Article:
Many churches throughout the world use a Bible reading schedule called a "lectionary." It's just a fancy word meaning "selected readings." Posts like this reflect on the readings for an upcoming Sunday or other Church holiday, as found in the three-year lectionary.
The Bible paints a fascinating picture of God’s power at work. The creator, sustainer, and redeemer of all, the one who is all-powerful, is also the one who works in humility. Actually, if we think about it, humility gives an honest assessment of one’s character and qualifications. It would be perfectly humble for God to spend all eternity proclaiming his greatness and destroying everything that doesn’t correspond to him. But that isn’t at all how the Lord uses his power.
In our Old Testament passage from Micah 5 we see that God’s kingdom is unassuming. The little town of Bethlehem, one of the lesser places in Judah, is the place where the ruler identified in ancient times would arise. I’ve heard Bethlehem referred to as “a wide place in the road where the bus doesn’t stop unless you flag it down.” A quick check of census data shows that it’s around 20,000 people, which, in my reckoning is more than a wide place in the road. But it’s not that large, and wasn’t very large in the time of Christ’s birth. It could easily be seen as a place of obscurity, making the coming ruler someone from very humble surroundings. Yet this is the ruler who, in Micah 5:2, had an origin from antiquity.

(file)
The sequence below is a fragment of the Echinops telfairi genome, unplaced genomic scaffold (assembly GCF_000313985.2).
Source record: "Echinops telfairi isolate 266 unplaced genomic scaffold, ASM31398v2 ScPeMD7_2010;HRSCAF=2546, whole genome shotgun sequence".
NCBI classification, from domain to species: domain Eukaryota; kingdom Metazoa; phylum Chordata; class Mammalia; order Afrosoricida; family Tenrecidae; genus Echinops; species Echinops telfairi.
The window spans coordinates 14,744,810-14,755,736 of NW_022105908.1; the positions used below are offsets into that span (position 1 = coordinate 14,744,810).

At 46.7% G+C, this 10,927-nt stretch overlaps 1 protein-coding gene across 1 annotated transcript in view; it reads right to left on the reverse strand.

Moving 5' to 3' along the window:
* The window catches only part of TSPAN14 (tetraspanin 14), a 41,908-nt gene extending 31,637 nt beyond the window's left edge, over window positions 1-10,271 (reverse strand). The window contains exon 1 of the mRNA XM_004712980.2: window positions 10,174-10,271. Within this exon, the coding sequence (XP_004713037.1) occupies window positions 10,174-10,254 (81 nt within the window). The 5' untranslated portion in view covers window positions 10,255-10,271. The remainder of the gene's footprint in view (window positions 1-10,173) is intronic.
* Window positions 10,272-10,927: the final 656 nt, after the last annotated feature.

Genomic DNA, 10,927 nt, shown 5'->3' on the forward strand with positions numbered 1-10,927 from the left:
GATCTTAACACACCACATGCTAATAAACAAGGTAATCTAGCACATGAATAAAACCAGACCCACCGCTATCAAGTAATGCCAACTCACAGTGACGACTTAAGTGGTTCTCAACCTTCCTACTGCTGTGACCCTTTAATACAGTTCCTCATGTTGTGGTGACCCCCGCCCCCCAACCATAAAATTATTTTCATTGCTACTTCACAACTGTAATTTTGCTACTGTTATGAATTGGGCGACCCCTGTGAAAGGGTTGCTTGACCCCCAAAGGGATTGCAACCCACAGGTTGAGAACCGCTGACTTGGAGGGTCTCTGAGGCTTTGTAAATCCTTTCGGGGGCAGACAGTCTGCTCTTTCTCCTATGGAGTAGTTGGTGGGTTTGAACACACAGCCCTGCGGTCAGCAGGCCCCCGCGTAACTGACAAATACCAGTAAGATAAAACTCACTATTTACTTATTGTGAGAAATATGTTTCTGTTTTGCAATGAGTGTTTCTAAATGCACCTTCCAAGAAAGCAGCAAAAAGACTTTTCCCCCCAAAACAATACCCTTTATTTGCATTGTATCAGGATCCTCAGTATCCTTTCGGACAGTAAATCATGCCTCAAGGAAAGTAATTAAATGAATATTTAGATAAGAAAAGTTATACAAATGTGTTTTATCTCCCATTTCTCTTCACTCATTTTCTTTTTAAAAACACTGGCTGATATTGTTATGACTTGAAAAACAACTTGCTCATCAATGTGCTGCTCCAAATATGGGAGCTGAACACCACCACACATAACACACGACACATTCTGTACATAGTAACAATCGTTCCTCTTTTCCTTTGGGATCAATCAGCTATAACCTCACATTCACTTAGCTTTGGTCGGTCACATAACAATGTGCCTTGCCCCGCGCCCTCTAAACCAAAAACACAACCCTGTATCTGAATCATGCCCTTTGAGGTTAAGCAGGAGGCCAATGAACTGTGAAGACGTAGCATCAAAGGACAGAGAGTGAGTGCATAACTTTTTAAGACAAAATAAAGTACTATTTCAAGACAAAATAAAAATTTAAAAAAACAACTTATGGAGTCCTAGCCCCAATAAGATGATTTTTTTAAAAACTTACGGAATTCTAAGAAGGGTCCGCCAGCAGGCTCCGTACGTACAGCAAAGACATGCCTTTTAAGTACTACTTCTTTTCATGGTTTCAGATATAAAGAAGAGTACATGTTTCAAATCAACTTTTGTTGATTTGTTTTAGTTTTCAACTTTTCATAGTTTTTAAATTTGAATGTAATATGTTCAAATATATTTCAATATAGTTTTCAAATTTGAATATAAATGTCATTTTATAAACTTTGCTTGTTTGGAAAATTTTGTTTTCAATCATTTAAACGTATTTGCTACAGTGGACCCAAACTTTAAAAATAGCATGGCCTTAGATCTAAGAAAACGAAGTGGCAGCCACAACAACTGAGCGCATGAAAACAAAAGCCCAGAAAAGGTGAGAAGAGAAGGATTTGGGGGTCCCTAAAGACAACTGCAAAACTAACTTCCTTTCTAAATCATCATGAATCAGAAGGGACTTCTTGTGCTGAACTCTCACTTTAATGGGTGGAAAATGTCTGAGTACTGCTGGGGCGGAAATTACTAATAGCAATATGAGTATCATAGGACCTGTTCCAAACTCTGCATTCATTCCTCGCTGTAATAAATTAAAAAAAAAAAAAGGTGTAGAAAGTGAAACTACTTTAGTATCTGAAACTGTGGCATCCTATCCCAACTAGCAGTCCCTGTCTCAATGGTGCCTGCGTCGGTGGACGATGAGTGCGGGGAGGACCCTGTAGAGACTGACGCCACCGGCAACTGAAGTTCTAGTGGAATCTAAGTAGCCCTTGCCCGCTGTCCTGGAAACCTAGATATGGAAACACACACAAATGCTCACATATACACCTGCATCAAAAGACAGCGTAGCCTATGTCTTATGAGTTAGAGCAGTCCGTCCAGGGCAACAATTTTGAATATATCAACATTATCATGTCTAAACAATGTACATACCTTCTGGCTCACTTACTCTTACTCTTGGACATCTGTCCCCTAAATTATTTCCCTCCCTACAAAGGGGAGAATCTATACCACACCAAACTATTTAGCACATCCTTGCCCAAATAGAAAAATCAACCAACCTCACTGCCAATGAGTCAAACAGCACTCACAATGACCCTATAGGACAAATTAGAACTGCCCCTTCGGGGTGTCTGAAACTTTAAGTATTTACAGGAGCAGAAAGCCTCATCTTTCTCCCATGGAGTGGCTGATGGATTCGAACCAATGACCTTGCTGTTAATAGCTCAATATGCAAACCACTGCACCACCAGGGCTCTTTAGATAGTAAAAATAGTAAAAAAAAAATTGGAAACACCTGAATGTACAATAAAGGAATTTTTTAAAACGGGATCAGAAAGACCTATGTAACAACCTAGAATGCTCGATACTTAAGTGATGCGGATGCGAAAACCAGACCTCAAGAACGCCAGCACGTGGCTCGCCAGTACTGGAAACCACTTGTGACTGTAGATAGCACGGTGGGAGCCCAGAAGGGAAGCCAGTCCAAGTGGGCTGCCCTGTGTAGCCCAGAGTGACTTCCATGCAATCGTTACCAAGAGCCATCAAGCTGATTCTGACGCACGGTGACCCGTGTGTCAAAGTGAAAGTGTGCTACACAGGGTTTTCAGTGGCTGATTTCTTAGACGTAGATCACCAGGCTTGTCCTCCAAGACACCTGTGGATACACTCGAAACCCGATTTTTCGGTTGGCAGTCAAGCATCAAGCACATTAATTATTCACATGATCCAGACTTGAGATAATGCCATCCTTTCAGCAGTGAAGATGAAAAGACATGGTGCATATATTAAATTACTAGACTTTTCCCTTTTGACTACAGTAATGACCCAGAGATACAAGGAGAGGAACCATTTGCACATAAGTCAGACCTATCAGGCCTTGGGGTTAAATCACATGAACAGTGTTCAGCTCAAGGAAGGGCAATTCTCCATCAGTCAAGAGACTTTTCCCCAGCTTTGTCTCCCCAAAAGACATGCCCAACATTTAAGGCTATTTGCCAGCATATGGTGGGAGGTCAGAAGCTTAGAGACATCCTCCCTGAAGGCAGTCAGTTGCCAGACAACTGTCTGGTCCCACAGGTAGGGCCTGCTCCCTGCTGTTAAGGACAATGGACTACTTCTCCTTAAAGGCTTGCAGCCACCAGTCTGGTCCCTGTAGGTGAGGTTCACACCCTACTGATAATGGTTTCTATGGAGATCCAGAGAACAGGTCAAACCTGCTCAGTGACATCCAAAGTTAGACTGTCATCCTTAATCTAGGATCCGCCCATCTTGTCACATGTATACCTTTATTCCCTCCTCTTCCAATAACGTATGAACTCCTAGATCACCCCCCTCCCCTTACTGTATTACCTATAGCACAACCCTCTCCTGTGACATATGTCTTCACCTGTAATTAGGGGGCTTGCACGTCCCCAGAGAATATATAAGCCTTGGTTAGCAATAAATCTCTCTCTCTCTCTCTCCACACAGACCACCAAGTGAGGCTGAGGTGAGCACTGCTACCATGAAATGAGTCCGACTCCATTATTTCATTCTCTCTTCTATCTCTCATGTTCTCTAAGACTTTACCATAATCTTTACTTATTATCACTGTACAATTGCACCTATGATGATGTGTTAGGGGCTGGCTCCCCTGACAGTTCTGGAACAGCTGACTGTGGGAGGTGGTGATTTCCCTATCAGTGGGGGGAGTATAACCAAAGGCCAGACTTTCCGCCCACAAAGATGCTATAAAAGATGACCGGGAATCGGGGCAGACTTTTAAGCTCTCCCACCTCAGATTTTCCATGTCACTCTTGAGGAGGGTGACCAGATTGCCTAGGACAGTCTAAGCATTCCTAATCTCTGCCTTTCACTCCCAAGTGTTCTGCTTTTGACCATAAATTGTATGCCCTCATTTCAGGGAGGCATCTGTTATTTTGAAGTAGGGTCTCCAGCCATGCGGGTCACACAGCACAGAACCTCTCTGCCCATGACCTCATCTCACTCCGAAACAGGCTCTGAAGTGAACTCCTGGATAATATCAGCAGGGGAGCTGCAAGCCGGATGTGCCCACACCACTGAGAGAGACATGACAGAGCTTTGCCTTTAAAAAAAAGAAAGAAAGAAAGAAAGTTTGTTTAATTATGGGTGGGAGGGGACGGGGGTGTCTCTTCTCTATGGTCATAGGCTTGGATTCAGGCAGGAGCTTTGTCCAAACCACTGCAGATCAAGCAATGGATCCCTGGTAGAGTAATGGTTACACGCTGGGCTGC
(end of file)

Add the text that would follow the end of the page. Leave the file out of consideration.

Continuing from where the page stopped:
God’s plan often seems obscure to us. It often seems delayed. If God had planned to raise up a redeemer, why did he wait? What was going on? The fact is, we don’t know. People have often speculated, but it’s just speculation. The Scripture doesn’t say, though in Paul’s letter to the Galatians it says that the birth of Christ was at just the right time.
In his time, God gathers his people together. The shepherd who seemed idle was actually at work (v. 4). Everything was moving along just fine. Like a flock of sheep under the care of a good shepherd, God’s people are secure, even if the shepherd doesn’t seem to be doing anything. His greatness protects them even from enemies such as the Assyrians, mentioned in verse five.
In the face of fearful enemies, God is able to care for his flock. Again, Micah uses the language of a shepherd getting to work, thoguh here in verse five it is seven shepherds and eight leaders of men. These may seem like insignificant forces, especially against an opponent like the Assyrians. But once again, God’s care for his people arises from humble surroundings.
Micah tells us that God is able to take care of his people. This is great good news. Though he may not seem to be busy, we can trust that the almighty Lord is on the job and that his people will be just fine.
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